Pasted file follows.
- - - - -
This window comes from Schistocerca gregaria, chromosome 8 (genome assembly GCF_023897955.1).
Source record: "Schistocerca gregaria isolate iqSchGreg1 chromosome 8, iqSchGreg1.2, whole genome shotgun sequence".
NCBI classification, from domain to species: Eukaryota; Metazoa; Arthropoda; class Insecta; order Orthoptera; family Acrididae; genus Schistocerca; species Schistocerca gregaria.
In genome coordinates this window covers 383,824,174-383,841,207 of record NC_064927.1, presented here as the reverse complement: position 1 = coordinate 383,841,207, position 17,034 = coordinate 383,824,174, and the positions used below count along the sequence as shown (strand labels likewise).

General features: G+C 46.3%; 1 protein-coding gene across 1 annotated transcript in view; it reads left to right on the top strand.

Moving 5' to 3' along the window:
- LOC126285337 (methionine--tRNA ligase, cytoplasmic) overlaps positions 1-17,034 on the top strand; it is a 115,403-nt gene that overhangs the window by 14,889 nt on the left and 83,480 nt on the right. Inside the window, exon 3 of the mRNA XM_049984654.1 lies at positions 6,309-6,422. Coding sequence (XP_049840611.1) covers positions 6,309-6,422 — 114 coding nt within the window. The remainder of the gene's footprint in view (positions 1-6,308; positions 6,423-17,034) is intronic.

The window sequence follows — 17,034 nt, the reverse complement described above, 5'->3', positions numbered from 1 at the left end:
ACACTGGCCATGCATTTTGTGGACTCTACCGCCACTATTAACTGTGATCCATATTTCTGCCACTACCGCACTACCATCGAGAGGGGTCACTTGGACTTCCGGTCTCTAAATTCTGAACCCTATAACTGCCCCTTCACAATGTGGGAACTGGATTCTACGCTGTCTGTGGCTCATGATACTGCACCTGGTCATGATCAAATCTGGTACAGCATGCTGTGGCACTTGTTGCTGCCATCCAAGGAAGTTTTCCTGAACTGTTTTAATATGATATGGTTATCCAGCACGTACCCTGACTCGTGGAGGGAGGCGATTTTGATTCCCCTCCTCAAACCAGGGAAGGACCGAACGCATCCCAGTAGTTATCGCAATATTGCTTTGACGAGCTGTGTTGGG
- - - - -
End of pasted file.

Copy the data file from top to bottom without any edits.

This window comes from Schistocerca gregaria, chromosome 8 (genome assembly GCF_023897955.1).
Source record: "Schistocerca gregaria isolate iqSchGreg1 chromosome 8, iqSchGreg1.2, whole genome shotgun sequence".
NCBI classification, from domain to species: Eukaryota; Metazoa; Arthropoda; class Insecta; order Orthoptera; family Acrididae; genus Schistocerca; species Schistocerca gregaria.
In genome coordinates this window covers 383,824,174-383,841,207 of record NC_064927.1, presented here as the reverse complement: position 1 = coordinate 383,841,207, position 17,034 = coordinate 383,824,174, and the positions used below count along the sequence as shown (strand labels likewise).

General features: G+C 46.3%; 1 protein-coding gene across 1 annotated transcript in view; it reads left to right on the top strand.

Moving 5' to 3' along the window:
- LOC126285337 (methionine--tRNA ligase, cytoplasmic) overlaps positions 1-17,034 on the top strand; it is a 115,403-nt gene that overhangs the window by 14,889 nt on the left and 83,480 nt on the right. Inside the window, exon 3 of the mRNA XM_049984654.1 lies at positions 6,309-6,422. Coding sequence (XP_049840611.1) covers positions 6,309-6,422 — 114 coding nt within the window. The remainder of the gene's footprint in view (positions 1-6,308; positions 6,423-17,034) is intronic.

The window sequence follows — 17,034 nt, the reverse complement described above, 5'->3', positions numbered from 1 at the left end:
ACACTGGCCATGCATTTTGTGGACTCTACCGCCACTATTAACTGTGATCCATATTTCTGCCACTACCGCACTACCATCGAGAGGGGTCACTTGGACTTCCGGTCTCTAAATTCTGAACCCTATAACTGCCCCTTCACAATGTGGGAACTGGATTCTACGCTGTCTGTGGCTCATGATACTGCACCTGGTCATGATCAAATCTGGTACAGCATGCTGTGGCACTTGTTGCTGCCATCCAAGGAAGTTTTCCTGAACTGTTTTAATATGATATGGTTATCCAGCACGTACCCTGACTCGTGGAGGGAGGCGATTTTGATTCCCCTCCTCAAACCAGGGAAGGACCGAACGCATCCCAGTAGTTATCGCAATATTGCTTTGACGAGCTGTGTTGGG